By the shore of the sea stands a green oak tree;
Upon the tree is a golden chain:
And day and night a learned cat
Walks around and around on the chain;
When he goes to the right he sings a song,
When he goes to the left he tells a tale.
—A. S. Pushkin
It was late winter in northern Rus', the air sullen with wet that was neither rain nor snow. The brilliant February landscape had given way to the dreary gray of March, and the household of Pyotr Vladimirovich were all sniffling from the damp and thin from six weeks' fasting on black bread and fermented cabbage. But no one was thinking of chilblains or runny noses, or even, wistfully, of porridge and roast meats, for Dunya was to tell a story.
That evening, the old lady sat in the best place for talking: in the kitchen, on the wooden bench beside the oven. This oven was a massive affair built of fired clay, taller than a man and large enough that all four of Pyotr Vladimirovich's children could have fit easily inside. The flat top served as a sleeping platform; its
innards cooked their food, heated their kitchen, and made steambaths for the sick.
"What tale will you have tonight?" Dunya inquired, enjoying the fire at her back. Pyotr's children sat before her, perched on stools. They all loved stories, even the second son, Sasha, who was a self-consciously devout child, and would have insisted—had anyone asked him—that he preferred to pass the evening in prayer. But the church was cold, the sleet outside unrelenting. Sasha had thrust his head out-of-doors, gotten a faceful of wet, and retired, vanquished, to a stool a little apart from the others, where he sat affecting an expression of pious indifference.
The others set up a clamor on hearing Dunya's question:
"Finist the Falcon!"
"Ivan and the Gray Wolf!"
Little Alyosha stood on his stool and waved his arms, the better to be heard over his bigger siblings, and Pyotr's boarhound raised its big, scarred head at the commotion.
But before Dunya could answer, the outer door clattered open and there came a roar from the storm without. A woman appeared in the doorway, shaking the wet from her long hair. Her face glowed with the chill, but she was thinner than even her children; the fire cast shadows in the hollows of cheek and throat and temple. Her deep-set eyes threw back the firelight. She stooped and seized Alyosha in her arms.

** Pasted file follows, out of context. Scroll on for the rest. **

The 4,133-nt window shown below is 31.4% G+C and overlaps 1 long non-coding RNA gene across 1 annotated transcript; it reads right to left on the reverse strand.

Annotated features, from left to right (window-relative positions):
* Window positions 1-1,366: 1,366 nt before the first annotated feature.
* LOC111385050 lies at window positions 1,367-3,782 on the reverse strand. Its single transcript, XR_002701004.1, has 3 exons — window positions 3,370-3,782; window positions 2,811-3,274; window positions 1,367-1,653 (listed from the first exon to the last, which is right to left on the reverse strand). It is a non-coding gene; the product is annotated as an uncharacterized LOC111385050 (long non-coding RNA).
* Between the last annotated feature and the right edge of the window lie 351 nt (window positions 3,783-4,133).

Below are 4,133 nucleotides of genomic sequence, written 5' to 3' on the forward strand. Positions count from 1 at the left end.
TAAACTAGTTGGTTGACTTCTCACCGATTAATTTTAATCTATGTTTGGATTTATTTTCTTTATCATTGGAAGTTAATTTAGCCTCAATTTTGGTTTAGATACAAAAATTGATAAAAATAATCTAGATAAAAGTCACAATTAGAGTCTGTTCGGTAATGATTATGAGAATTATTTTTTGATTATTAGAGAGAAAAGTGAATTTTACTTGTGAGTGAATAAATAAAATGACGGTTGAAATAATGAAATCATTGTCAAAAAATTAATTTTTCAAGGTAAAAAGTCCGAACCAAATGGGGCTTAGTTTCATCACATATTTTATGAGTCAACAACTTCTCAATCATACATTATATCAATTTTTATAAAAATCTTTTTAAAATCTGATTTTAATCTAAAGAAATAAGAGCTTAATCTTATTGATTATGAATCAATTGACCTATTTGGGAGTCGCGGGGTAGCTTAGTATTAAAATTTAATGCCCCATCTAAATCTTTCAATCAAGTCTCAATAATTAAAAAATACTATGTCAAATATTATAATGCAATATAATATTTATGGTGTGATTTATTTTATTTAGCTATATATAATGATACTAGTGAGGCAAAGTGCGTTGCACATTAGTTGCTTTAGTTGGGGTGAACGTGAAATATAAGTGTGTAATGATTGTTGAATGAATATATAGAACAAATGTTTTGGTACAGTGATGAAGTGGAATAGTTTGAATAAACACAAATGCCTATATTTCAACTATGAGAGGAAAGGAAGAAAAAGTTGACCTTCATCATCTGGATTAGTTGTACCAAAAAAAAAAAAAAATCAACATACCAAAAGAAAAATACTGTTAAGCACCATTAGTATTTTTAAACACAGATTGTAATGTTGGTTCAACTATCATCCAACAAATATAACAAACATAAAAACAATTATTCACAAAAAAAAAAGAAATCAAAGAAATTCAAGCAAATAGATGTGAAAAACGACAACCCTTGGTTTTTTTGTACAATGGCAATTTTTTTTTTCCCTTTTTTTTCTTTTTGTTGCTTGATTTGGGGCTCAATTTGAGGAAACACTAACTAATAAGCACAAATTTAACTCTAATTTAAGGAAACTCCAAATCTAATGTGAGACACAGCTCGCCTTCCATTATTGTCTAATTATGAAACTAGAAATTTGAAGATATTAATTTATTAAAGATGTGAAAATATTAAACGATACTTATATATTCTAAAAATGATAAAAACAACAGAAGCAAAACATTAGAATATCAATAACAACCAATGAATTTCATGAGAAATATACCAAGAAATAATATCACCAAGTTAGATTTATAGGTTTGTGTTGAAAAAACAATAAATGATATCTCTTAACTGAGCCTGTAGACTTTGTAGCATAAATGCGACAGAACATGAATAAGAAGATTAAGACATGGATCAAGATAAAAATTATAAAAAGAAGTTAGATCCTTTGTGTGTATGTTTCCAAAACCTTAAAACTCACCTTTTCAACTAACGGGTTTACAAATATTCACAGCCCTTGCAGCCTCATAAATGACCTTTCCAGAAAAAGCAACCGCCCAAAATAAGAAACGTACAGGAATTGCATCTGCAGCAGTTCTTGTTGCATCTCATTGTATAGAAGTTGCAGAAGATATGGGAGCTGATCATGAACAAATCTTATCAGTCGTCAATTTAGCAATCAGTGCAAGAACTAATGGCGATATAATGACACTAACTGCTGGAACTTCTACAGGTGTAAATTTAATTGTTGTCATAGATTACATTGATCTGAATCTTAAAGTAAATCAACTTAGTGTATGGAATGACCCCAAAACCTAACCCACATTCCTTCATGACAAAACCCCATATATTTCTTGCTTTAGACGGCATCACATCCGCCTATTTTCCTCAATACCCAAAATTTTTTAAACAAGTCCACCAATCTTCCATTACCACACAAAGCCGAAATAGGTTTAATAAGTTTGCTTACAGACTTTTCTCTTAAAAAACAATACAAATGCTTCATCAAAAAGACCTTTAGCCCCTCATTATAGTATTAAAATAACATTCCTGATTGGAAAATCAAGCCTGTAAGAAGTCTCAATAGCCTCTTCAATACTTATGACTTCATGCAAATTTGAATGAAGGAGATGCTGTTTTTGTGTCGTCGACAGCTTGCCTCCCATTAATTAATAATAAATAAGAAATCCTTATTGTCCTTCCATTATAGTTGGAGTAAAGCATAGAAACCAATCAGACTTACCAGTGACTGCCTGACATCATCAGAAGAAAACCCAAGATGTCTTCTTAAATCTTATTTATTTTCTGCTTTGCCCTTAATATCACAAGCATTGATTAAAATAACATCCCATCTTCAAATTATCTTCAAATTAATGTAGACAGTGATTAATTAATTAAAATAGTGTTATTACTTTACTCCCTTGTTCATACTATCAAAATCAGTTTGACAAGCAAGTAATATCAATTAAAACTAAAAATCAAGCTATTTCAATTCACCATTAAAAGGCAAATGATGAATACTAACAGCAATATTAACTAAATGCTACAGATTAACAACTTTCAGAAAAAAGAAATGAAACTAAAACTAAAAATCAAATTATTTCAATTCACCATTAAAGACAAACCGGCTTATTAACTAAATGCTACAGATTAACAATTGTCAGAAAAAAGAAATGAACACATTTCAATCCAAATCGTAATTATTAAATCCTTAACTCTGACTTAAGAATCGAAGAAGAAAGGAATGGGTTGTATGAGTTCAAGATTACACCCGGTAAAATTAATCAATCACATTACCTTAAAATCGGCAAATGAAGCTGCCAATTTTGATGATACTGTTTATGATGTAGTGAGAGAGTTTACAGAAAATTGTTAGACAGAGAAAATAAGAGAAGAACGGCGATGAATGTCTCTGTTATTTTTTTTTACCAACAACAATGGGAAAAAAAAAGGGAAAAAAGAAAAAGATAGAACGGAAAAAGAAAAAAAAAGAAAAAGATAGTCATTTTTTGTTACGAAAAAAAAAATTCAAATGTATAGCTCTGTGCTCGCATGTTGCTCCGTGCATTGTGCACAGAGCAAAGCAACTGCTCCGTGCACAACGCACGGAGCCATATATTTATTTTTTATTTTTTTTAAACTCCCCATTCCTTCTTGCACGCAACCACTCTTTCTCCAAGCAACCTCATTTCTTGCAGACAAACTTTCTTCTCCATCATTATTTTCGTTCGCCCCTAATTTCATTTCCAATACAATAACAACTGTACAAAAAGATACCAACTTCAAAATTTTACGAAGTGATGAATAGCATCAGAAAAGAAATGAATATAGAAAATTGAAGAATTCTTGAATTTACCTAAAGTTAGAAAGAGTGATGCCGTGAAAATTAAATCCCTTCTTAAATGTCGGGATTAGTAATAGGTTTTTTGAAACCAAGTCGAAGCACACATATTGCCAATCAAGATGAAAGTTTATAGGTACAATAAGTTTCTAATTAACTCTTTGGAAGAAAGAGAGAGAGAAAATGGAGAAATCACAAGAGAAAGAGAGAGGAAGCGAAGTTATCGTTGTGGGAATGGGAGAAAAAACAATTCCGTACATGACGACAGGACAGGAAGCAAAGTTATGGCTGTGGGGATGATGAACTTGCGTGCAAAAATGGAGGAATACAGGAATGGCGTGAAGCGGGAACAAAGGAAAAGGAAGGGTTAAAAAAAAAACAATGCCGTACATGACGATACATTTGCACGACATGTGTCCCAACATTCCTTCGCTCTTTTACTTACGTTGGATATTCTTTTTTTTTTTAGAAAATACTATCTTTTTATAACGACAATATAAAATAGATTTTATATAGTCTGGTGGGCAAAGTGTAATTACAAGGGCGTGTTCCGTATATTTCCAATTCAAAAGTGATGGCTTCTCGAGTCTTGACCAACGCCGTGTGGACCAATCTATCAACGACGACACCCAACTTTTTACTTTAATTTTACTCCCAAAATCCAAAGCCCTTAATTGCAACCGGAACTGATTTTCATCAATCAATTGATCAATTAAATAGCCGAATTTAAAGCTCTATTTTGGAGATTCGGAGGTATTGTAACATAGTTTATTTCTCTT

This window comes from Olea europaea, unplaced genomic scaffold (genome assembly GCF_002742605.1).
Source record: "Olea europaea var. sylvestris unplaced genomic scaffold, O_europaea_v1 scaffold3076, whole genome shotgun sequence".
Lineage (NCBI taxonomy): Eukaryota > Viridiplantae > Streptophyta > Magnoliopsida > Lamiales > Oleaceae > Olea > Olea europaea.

The child squealed in delight. "Mother!" he cried. "Matyushka!"
Marina Ivanovna sank onto her stool, drawing it nearer the blaze. Alyosha, still clasped in her arms, wound both fists around her braid. She trembled, though it was not obvious under her heavy clothes. "Pray the wretched ewe delivers tonight," she said. "Otherwise I fear we shall never see your father again. Are you
telling stories, Dunya?"
"If we might have quiet," said the old lady tartly. She had been Marina's nurse, too, long ago.
"I'll have a story," said Marina at once. Her tone was light, but her eyes were dark. Dunya gave her a sharp glance. The wind sobbed outside. "Tell the story of Frost, Dunyashka. Tell us of the frost-demon, the winter-king Karachun. He is abroad tonight, and angry at the thaw."
Dunya hesitated. The elder children looked at each other. In Russian, Frost was called Morozko, the demon of winter. But long ago, the people called him Karachun, the death-god. Under that name, he was king of black midwinter who came for bad children and froze them in the night. It was an ill-omened word, and unlucky to speak it while he still held the land in his grip. Marina was holding her son very tightly. Alyosha squirmed and tugged his mother's braid.
"Very well," said Dunya after a moment's hesitation. "I shall tell the story of Morozko, of his kindness and his cruelty." She put a slight emphasis on this name: the safe name that could not bring them ill luck. Marina smiled sardonically and untangled her son's hands. None of the others made any protest, though the story of Frost was an old tale, and they had all heard it many times before. In Dunya's rich, precise voice it could not fail to delight.